ALBANY, N.Y. (NEWS10) — Before Albany Police Officers respond to an emergency, they are briefed and guided by the dispatchers, often referred to as the “unsung heroes” of first responders. This National Public Safety Telecommunicators Week, law enforcement officials and leaders at the 911 center are thanking those who pick up the phone when the community calls for help.

“We truly are the ‘first’ first responders. So many people, sometimes the first and only contact they have with anybody in public safety, is a dispatcher,” said Jeremie Meyer, Director of Emergency Services Communications in the City of Albany.

Recent major emergencies, like the massive fire at the old Doane Stuart School, the Grand Street fire that devastated four buildings, and the lockdown at Albany Medical Center, further highlight the responsibility and crisis management done in their office.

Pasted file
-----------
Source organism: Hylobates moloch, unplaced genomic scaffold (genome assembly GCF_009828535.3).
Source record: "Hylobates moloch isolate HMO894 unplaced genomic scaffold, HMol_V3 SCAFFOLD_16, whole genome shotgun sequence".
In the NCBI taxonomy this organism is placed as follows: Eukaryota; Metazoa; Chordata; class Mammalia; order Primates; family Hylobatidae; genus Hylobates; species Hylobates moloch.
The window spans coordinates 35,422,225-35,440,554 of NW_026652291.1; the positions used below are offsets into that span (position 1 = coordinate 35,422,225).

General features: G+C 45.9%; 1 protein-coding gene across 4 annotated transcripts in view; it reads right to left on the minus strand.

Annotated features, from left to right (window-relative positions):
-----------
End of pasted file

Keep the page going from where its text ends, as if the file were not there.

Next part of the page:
“When we have these mental health calls, or these high priority calls, our dispatchers are feeling the same stress that police and firefighters are having,” said Albany Police Department Chief Eric Hawkins, “so it’s important that we give them the support we give any other first responders.”

The telecommunicators in Albany are receiving citations for their recent work on those major emergencies, along with recognition from lawmakers.

One of the workers being recognized this week is Alexandra Storm, who has been taking 9-1-1 calls for about a year and a half while getting her Masters in Criminal Investigations.

“I’ve always had an interest in working in this field, and I thought this was a great start for me to get a foot in the door and start working and understanding what actually goes on in criminal justice,” Storm said, “and I’ve learned a lot about policing in this job, because you learn a lot about where you’re sending them, and what goes on.”

“I find the best police officers and firefighters out there are ones who spent time as a dispatcher,” Meyer added, “because they know what we’re doing and what’s going on behind the curtain.”